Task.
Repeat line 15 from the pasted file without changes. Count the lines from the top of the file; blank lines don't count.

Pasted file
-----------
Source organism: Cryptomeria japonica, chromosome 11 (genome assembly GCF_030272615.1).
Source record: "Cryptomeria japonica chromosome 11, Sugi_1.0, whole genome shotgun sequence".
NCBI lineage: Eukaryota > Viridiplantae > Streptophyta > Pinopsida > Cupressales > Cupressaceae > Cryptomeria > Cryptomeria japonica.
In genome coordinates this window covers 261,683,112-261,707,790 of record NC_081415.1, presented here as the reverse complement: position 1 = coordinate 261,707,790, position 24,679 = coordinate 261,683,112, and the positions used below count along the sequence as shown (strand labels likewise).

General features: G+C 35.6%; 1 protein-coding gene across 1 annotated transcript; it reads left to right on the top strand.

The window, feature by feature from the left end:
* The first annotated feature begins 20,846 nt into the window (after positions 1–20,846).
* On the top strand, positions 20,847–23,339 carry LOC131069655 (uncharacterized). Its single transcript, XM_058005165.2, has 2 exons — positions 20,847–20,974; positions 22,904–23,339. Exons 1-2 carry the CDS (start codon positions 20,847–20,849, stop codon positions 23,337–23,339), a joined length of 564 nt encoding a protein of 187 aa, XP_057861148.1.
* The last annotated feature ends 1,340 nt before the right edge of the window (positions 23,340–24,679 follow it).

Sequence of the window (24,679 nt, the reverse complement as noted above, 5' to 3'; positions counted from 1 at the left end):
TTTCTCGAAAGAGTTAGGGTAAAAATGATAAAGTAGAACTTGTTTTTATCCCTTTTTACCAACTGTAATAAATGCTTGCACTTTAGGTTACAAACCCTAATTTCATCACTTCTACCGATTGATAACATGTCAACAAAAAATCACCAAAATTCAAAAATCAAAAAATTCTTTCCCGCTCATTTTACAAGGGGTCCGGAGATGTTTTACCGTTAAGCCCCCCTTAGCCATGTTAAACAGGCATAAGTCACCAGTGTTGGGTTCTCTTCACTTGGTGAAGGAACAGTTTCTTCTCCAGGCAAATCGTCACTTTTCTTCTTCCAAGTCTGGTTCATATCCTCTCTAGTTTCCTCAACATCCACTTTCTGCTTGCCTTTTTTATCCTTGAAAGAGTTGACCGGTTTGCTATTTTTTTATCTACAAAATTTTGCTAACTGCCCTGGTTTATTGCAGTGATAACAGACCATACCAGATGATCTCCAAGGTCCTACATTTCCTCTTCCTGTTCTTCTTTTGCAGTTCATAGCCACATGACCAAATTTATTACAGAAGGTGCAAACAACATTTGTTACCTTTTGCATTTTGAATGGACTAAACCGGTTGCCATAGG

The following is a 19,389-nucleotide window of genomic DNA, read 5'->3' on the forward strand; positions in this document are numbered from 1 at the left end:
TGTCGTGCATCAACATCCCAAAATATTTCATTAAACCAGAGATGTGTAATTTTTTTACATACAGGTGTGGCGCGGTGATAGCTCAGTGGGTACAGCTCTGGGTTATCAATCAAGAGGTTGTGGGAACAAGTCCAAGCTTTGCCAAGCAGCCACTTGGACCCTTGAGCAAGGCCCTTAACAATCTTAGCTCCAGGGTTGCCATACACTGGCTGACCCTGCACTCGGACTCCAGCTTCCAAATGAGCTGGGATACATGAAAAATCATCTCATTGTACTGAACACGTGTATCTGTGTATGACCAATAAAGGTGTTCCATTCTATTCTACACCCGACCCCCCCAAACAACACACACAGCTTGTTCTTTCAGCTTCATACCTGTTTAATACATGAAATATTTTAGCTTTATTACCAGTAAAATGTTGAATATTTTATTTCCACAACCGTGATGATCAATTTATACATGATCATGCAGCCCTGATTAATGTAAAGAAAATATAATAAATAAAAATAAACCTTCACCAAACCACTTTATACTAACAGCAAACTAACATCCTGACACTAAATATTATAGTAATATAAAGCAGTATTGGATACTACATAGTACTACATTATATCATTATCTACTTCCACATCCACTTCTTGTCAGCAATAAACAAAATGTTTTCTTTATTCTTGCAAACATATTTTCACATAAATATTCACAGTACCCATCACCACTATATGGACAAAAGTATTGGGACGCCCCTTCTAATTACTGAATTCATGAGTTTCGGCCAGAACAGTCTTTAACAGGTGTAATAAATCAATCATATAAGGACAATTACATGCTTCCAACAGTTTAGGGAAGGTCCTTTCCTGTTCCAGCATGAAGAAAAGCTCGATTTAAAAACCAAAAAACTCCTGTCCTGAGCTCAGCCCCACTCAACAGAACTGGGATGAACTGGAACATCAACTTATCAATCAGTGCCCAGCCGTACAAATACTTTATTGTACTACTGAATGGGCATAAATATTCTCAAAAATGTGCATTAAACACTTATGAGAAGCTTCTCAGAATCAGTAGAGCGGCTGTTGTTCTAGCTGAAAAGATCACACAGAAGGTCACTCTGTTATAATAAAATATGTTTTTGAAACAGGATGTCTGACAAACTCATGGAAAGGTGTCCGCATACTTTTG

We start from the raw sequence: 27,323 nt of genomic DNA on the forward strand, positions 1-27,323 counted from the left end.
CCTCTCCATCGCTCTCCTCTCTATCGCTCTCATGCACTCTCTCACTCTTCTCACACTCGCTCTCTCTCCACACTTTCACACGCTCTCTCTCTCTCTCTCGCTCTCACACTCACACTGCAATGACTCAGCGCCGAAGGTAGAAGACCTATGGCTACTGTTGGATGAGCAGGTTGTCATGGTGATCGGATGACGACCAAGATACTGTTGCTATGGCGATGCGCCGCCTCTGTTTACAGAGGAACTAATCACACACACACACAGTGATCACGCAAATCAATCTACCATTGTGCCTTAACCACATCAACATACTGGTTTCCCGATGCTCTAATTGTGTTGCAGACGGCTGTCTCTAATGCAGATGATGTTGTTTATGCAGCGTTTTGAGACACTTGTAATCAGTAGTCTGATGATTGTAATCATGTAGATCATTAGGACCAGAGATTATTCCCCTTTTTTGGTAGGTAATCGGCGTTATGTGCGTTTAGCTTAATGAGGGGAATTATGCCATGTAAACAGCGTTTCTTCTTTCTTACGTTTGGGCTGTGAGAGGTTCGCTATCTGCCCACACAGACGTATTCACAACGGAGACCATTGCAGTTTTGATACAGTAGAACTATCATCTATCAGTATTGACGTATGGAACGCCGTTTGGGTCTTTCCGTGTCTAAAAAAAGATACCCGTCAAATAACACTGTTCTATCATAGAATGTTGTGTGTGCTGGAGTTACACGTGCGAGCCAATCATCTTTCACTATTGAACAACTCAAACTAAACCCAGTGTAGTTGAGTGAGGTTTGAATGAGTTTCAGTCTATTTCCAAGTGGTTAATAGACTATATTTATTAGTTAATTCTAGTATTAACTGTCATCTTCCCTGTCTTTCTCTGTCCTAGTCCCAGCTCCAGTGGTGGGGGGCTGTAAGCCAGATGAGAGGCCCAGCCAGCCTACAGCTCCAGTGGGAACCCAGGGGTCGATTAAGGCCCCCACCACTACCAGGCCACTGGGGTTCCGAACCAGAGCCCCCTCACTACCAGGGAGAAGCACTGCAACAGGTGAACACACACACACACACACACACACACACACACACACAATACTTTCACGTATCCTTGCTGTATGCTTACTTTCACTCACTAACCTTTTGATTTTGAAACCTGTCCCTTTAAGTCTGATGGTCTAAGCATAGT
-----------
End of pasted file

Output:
CCTCTCCATCGCTCTCCTCTCTATCGCTCTCATGCACTCTCTCACTCTTCTCACACTCGCTCTCTCTCCACACTTTCACACGCTCTCTCTCTCTCTCTCGCTCTCACACTCACACTGCAATGACTCAGCGCCGAAGGTAGAAGACCTATGGCTACTGTTGGATGAGCAGGTTGTCATGGTGATCGGATGACGACCAAGATACTGTTGCTATGGCGATGCGCCGCCTCTGTTTACAGAGGAACTAATCACACACACACACAGTGATCACGCAAATCAATCTACCATTGTGCCTTAACCACATCAACATACTGGTTTCCCGATGCTCTAATTGTGTTGCAGACGGCTGTCTCTAATGCAGATGATGTTGTTTATGCAGCGTTTTGAGACACTTGTAATCAGTAGTCTGATGATTGTAATCATGTAGATCATTAGGACCAGAGATTATTCCCCTTTTTTGGTAGGTAATCGGCGTTATGTGCGTTTAGCTTAATGAGGGGAATTATGCCATGTAAACAGCGTTTCTTCTTTCTTACGTTTGGGCTGTGAGAGGTTCGCTATCTGCCCACACAGACGTATTCACAACGGAGACCATTGCAGTTTTGATACAGTAGAACTATCATCTATCAGTATTGACGTATGGAACGCCGTTTGGGTCTTTCCGTGTCTAAAAAAAGATACCCGTCAAATAACACTGTTCTATCATAGAATGTTGTGTGTGCTGGAGTTACACGTGCGAGCCAATCATCTTTCACTATTGAACAACTCAAACTAAACCCAGTGTAGTTGAGTGAGGTTTGAATGAGTTTCAGTCTATTTCCAAGTGGTTAATAGACTATATTTATTAGTTAATTCTAGTATTAACTGTCATCTTCCCTGTCTTTCTCTGTCCTAGTCCCAGCTCCAGTGGTGGGGGGCTGTAAGCCAGATGAGAGGCCCAGCCAGCCTACAGCTCCAGTGGGAACCCAGGGGTCGATTAAGGCCCCCACCACTACCAGGCCACTGGGGTTCCGAACCAGAGCCCCCTCACTACCAGGGAGAAGCACTGCAACAGGTGAACACACACACACACACACACACACACACACACACACAATACTTTCACGTATCCTTGCTGTATGCTTACTTTCACTCACTAACCTTTTGATTTTGAAACCTGTCCCTTTAAGTCTGATGGTCTAAGCATAGT